Theologically, the 1800s saw the rise of Dispensationalism, promoted by John Nelson Darby and Cyrus Scofield. This theory divides all time into seven stages (‘dispensations’) of God’s revelation, after each of which God punishes humanity for its failure in the light of his revelation. Dispensationalism came to be highly influential in 20th century evangelicalism and fundamentalism, as manifest in the bestselling Left Behind novels and the ‘Rapture’ theology of Harold Camping and his ilk.
In the early 20th century, Evangelicalism was dominated by the Fundamentalist movement, particularly in North America. (The movement had arisen in the late 1800s, though the term ‘fundamentalist’ didn’t appear till 1920.) Fundamentalists rejected liberal theology and militantly defended key ‘fundamentals’ of belief such as the virgin birth, biblical inerrancy, penal substitution and the literality of the Genesis accounts. Their adoption of Dispensationalism also led them to seek separation from a sinful world which they believed would experience God’s judgement.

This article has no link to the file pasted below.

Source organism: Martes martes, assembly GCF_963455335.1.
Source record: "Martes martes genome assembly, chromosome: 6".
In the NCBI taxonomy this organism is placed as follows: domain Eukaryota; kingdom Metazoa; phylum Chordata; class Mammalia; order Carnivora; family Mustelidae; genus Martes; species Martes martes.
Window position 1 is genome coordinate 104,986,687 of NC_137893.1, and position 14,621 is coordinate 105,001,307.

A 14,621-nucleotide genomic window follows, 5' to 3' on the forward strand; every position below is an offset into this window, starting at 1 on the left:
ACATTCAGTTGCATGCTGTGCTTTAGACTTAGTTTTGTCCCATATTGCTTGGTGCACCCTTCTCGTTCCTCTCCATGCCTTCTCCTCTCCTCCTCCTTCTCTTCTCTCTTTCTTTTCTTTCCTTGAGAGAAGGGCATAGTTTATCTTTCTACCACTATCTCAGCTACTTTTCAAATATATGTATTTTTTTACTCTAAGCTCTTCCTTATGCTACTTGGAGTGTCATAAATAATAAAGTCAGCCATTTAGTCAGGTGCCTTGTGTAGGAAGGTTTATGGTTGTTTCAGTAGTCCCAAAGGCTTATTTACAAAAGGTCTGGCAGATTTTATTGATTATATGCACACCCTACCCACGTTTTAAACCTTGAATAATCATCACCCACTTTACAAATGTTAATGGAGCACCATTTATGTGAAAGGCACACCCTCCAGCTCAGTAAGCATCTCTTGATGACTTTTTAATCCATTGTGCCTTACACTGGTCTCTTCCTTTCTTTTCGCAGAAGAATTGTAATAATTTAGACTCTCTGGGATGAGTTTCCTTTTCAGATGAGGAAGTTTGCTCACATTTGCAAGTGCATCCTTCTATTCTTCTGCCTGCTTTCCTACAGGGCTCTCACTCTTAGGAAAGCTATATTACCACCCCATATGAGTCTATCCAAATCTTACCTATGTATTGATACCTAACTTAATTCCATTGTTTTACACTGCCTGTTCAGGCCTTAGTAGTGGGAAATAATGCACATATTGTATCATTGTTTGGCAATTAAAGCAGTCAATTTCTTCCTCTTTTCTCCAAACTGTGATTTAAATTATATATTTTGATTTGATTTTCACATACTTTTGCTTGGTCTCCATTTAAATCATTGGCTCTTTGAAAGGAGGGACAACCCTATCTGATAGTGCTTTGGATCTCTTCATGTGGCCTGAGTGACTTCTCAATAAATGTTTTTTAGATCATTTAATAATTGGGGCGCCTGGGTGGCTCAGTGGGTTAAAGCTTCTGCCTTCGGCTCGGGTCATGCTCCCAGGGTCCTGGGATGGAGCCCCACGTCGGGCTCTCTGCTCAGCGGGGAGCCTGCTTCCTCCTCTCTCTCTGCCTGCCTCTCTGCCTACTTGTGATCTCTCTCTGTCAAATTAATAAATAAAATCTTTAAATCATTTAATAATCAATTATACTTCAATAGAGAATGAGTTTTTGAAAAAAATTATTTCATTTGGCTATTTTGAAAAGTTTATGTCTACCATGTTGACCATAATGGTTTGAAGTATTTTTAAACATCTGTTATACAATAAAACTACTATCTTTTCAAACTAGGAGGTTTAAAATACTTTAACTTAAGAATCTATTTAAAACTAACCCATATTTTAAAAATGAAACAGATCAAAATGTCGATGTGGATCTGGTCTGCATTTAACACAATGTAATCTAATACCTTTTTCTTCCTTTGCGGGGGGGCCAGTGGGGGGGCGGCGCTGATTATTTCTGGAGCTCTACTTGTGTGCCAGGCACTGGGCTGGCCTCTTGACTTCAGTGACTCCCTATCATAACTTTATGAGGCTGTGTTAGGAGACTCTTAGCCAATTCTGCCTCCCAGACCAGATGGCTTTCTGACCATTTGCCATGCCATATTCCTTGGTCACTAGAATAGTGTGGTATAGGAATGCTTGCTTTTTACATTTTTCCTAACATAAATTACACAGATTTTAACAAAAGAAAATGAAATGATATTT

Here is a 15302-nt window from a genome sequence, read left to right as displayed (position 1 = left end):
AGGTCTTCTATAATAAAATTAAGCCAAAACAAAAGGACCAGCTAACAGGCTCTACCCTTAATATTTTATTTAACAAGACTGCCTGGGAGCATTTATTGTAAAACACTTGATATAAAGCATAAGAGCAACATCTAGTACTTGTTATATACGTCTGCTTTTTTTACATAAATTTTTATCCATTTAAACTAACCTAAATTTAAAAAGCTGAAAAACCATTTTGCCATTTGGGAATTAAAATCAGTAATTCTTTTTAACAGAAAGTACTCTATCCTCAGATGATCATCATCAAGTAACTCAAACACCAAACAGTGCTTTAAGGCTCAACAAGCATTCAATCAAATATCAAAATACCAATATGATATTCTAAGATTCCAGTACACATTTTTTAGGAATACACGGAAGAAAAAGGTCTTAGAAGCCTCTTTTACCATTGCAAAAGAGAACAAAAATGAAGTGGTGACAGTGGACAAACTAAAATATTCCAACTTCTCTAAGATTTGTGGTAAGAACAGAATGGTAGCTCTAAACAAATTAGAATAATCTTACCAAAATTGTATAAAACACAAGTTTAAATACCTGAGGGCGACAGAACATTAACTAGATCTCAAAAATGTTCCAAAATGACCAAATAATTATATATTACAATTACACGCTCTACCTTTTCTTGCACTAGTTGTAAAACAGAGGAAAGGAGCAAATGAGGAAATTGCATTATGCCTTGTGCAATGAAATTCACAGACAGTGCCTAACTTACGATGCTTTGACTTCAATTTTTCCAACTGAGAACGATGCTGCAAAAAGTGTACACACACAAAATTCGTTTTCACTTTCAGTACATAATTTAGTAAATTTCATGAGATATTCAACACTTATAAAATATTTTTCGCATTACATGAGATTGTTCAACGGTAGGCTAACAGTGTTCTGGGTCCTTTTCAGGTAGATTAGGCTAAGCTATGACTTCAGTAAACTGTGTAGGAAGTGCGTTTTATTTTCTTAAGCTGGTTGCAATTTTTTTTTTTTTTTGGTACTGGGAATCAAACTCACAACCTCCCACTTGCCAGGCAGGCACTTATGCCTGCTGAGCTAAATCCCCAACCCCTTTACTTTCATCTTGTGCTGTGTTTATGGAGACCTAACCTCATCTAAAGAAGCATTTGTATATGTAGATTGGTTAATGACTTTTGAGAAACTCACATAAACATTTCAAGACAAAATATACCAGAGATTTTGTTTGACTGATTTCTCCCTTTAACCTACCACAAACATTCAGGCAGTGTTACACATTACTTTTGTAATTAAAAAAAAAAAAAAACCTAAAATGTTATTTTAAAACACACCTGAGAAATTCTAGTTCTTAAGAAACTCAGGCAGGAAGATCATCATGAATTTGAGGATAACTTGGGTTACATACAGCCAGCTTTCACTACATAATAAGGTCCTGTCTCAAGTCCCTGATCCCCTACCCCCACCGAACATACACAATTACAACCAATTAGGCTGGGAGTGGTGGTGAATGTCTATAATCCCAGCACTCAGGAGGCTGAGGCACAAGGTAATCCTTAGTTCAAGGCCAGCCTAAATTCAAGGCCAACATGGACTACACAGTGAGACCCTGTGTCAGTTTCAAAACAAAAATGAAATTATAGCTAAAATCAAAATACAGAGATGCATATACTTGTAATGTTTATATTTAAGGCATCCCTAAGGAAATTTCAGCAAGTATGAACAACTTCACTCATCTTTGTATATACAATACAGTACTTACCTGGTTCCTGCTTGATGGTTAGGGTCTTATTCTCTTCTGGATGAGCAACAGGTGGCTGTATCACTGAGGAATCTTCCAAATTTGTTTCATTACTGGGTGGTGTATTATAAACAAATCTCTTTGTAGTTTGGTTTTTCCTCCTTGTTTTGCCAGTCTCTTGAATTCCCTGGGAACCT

In the post-war 1950s, again particularly in North America, there was a split between the fundamentalists and the more open evangelicals, who felt that Christians should engage constructively with the culture and who wished to abandon a militant stance on the Bible in favour of dialogue. Fundamentalists saw these ‘neo-evangelicals’ as compromising with the world and caring too much about social and intellectual acceptability. Fundamentalists were also opposed to the burgeoning ecumenical movement, and disapproved of evangelist Billy Graham’s practice of working with Roman Catholics and other non-evangelical denominations.
As a result of the fundamentalist/evangelical controversy, in North America a strong distinction still exists between fundamentalists and evangelicals, who are seen as a middle ground between fundies and liberals. In many other parts of the world however, ‘evangelical’ and ‘fundamentalist’ are often seen as almost interchangeable terms.